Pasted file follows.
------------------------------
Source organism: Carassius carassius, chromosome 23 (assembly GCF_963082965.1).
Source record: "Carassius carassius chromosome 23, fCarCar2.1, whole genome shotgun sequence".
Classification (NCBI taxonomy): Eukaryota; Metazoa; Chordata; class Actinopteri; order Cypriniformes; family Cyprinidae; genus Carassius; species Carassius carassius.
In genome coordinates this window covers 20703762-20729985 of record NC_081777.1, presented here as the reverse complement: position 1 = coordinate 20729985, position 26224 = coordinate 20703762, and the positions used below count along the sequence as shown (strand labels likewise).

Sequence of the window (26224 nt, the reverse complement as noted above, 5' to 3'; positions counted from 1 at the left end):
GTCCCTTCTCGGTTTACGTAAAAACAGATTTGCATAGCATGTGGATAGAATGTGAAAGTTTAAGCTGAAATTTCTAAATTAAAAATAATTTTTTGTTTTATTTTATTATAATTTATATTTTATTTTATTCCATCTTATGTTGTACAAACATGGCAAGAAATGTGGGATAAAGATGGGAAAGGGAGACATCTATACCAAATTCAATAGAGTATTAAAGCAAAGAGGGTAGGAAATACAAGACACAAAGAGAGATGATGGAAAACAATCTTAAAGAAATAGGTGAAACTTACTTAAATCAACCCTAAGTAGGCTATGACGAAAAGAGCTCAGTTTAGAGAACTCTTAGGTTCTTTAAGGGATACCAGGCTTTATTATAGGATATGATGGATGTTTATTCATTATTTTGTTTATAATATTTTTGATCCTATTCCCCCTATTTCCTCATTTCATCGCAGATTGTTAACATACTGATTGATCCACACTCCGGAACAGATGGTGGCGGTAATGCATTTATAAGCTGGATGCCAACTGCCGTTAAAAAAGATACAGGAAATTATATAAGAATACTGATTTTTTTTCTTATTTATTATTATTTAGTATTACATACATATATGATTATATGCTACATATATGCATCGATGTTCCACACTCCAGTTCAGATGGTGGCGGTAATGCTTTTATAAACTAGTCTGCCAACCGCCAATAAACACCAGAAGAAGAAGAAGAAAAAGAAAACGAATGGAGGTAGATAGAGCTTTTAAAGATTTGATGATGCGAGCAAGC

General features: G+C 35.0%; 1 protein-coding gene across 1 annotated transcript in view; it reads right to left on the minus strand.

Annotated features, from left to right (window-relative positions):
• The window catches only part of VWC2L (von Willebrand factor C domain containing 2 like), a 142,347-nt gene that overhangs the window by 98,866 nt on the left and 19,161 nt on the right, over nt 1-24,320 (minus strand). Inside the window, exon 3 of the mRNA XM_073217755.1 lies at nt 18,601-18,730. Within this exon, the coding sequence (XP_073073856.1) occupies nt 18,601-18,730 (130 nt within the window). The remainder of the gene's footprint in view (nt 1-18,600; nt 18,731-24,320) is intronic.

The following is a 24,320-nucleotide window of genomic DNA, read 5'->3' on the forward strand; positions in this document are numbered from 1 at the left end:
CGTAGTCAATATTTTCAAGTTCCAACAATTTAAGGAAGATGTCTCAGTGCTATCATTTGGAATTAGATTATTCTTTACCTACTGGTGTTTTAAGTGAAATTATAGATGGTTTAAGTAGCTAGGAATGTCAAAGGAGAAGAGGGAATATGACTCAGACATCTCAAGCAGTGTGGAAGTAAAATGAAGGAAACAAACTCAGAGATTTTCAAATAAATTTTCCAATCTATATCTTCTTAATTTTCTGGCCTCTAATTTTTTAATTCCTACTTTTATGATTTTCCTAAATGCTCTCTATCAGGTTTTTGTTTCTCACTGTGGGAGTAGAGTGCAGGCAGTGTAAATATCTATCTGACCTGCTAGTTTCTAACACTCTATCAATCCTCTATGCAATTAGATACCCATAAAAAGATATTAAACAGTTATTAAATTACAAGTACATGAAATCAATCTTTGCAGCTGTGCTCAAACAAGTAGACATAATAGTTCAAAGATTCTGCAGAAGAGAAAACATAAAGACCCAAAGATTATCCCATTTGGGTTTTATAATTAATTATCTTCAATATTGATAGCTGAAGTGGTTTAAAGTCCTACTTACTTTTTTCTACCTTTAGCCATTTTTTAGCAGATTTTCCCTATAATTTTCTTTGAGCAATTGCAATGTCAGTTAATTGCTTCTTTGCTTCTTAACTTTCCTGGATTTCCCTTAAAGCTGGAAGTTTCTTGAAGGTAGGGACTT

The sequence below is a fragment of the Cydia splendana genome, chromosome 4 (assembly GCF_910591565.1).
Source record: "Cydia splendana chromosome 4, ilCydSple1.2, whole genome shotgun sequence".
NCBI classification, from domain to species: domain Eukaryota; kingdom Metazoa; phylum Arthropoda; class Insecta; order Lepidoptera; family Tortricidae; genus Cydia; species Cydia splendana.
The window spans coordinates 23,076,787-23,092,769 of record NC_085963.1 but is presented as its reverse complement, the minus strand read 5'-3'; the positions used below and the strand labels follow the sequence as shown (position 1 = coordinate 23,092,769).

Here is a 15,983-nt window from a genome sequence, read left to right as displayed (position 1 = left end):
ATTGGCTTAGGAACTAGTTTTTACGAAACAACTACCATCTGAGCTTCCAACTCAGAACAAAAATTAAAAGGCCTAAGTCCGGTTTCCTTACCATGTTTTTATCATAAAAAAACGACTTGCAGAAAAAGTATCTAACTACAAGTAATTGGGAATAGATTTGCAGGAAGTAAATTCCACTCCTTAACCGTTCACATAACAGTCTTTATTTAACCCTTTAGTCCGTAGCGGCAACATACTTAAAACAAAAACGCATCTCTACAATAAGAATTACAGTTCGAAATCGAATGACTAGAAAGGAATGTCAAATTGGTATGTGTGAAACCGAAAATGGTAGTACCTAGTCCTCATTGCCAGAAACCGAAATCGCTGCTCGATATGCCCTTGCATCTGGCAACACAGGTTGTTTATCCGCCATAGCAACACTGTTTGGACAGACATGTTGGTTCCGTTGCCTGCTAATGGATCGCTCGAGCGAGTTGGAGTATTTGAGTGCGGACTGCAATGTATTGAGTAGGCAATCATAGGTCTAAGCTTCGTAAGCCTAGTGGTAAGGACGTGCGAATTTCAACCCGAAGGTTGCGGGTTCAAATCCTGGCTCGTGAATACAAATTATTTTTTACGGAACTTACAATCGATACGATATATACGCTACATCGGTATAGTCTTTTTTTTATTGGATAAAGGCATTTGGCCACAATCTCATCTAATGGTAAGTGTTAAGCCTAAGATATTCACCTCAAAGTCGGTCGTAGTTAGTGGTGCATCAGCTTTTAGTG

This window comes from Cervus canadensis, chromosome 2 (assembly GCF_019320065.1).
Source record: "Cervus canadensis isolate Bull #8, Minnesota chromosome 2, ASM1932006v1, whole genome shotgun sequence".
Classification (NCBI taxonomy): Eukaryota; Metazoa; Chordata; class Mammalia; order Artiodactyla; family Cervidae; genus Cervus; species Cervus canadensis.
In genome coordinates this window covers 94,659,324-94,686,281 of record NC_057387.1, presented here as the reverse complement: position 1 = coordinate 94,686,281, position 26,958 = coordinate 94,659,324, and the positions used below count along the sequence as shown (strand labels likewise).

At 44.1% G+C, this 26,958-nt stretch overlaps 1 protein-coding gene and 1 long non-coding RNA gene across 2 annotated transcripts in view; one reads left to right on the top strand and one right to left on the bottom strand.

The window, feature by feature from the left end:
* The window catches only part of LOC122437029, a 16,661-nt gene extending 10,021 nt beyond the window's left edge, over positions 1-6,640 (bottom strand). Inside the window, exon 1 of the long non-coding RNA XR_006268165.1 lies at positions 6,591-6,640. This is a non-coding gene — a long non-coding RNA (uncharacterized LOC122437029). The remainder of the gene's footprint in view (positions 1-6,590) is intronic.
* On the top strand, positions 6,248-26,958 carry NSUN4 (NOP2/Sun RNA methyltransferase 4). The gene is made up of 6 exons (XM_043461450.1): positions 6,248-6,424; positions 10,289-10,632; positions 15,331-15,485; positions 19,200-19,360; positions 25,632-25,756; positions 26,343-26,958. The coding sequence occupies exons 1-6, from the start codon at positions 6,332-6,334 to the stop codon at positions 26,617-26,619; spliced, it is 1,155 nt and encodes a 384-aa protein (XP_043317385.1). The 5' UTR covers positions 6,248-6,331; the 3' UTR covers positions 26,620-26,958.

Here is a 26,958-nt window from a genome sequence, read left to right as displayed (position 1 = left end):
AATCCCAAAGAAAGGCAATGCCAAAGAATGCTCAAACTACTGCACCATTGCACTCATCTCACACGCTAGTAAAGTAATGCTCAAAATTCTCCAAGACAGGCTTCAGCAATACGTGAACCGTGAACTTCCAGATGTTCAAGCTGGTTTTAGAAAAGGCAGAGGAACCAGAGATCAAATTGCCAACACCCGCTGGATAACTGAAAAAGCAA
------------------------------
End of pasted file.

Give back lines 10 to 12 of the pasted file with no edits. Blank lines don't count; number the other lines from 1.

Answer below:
The following is a 24,320-nucleotide window of genomic DNA, read 5'->3' on the forward strand; positions in this document are numbered from 1 at the left end:
CGTAGTCAATATTTTCAAGTTCCAACAATTTAAGGAAGATGTCTCAGTGCTATCATTTGGAATTAGATTATTCTTTACCTACTGGTGTTTTAAGTGAAATTATAGATGGTTTAAGTAGCTAGGAATGTCAAAGGAGAAGAGGGAATATGACTCAGACATCTCAAGCAGTGTGGAAGTAAAATGAAGGAAACAAACTCAGAGATTTTCAAATAAATTTTCCAATCTATATCTTCTTAATTTTCTGGCCTCTAATTTTTTAATTCCTACTTTTATGATTTTCCTAAATGCTCTCTATCAGGTTTTTGTTTCTCACTGTGGGAGTAGAGTGCAGGCAGTGTAAATATCTATCTGACCTGCTAGTTTCTAACACTCTATCAATCCTCTATGCAATTAGATACCCATAAAAAGATATTAAACAGTTATTAAATTACAAGTACATGAAATCAATCTTTGCAGCTGTGCTCAAACAAGTAGACATAATAGTTCAAAGATTCTGCAGAAGAGAAAACATAAAGACCCAAAGATTATCCCATTTGGGTTTTATAATTAATTATCTTCAATATTGATAGCTGAAGTGGTTTAAAGTCCTACTTACTTTTTTCTACCTTTAGCCATTTTTTAGCAGATTTTCCCTATAATTTTCTTTGAGCAATTGCAATGTCAGTTAATTGCTTCTTTGCTTCTTAACTTTCCTGGATTTCCCTTAAAGCTGGAAGTTTCTTGAAGGTAGGGACTT

The sequence below is a fragment of the Cydia splendana genome, chromosome 4 (assembly GCF_910591565.1).